Belgium: Astronomers name planetary system after beer

Trappist is not only the name of a beer type but also the name of a system of seven earth-size planets, which is according to some NASA experts the “most exciting discovery” for years.  A team of five Belgian scientists at the University of Liège led by Dr. Michaël Gillon detected the planets using a robotic telescope in Chile named Transiting Planets and Planetesimals Small Telescope (TRAPPIST). The acronym of TRAPPIST underscores the Belgian origins of the project, referring to the  contemplative Roman Catholic religious order of Trappists and their famous beer, which was also used by the astronomers to celebrate their discovery. Since the star hosted the first exoplanets discovered by this telescope, the discoverers accordingly designated it as TRAPPIST-1.

Three of the planets sit in the habitable zone of their star, making it possible they could support liquid water on the surface and sustain life. "We still don't know if these are habitable," Gillon says. "We don't know what to expect, but we have plenty of theories. But as I say, theories are often wrong. We will have plenty of surprises in the coming years."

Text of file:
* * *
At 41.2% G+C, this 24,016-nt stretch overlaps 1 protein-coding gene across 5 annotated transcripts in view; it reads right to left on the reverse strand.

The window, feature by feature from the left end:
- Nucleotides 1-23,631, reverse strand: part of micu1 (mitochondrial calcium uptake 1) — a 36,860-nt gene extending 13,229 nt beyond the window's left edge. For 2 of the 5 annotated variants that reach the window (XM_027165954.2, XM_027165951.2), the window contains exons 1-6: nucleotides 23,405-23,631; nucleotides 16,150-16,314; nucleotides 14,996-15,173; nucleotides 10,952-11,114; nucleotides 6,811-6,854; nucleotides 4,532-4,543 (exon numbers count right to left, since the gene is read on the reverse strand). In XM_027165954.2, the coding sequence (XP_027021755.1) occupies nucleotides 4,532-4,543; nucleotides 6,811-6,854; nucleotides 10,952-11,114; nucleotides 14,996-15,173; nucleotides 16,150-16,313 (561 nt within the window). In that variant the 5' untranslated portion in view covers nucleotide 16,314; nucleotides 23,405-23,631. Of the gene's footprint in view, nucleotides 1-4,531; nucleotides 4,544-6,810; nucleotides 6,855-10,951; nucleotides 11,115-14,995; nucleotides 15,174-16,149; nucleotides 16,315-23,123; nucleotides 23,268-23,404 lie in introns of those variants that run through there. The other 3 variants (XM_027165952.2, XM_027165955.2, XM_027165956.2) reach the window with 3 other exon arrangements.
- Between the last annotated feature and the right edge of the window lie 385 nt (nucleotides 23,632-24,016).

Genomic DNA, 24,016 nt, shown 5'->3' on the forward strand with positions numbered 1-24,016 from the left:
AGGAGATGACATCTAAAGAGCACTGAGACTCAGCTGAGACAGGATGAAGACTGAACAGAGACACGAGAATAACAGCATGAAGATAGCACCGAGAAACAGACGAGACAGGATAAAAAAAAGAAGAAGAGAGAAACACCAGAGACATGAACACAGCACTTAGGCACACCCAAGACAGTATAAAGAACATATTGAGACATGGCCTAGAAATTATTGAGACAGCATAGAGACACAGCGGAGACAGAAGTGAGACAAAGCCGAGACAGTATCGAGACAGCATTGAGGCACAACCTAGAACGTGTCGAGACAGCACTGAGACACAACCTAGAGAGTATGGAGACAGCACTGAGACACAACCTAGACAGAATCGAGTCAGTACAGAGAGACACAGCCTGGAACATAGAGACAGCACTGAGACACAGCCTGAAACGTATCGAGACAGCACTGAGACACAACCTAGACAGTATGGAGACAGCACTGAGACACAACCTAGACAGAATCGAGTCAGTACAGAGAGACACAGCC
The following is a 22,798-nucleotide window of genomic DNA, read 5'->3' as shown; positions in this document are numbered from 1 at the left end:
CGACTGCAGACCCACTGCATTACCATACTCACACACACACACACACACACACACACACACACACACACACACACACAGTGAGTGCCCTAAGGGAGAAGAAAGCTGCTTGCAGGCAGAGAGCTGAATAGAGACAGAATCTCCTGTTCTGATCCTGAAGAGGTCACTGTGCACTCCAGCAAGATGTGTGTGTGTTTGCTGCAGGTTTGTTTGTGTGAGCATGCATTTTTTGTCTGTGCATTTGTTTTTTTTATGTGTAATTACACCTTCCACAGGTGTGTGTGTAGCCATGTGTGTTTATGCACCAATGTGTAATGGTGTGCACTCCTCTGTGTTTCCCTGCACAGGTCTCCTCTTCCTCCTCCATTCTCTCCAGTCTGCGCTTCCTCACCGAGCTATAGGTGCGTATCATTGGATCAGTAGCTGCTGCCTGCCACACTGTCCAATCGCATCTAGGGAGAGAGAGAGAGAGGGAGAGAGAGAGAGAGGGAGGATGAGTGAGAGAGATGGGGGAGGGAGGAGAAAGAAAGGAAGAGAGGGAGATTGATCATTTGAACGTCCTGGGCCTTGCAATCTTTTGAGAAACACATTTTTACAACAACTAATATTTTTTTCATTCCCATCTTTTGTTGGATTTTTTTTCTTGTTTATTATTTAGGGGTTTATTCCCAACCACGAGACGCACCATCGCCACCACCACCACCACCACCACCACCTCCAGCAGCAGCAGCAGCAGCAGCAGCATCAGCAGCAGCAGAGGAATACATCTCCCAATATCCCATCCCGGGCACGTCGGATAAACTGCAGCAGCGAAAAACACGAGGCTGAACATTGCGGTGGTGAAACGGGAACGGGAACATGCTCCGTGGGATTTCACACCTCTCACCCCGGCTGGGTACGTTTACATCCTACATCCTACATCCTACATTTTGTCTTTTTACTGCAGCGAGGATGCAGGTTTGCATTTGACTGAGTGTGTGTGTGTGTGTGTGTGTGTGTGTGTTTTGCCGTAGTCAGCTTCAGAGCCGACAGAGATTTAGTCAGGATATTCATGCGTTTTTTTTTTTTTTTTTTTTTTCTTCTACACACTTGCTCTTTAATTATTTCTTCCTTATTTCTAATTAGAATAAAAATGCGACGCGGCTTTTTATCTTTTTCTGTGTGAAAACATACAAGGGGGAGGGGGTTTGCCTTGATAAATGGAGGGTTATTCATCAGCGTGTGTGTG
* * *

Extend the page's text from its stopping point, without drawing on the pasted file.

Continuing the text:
And probably every positive surprise will again be celebrated with some Belgium trappist beer.


About trappist beer:

Today, eleven Trappist breweries are active — six in Belgium, two in the Netherlands, and one each in Austria, Italy and the United States. In 1997, eight Trappist abbeys founded the International Trappist Association (ITA) to prevent non-Trappist commercial companies from abusing the Trappist name.

In order to meet the criteria
a) the beer must be brewed within the walls of a Trappist monastery, either by the monks themselves or under their supervision.
b) the brewery must be of secondary importance within the monastery and it should witness to the business practices proper to a monastic way of life and
c) the brewery is not intended to be a profit-making venture. The income covers the living expenses of the monks and the maintenance of the buildings and grounds. Whatever remains is donated to charity for social work and to help persons in need.

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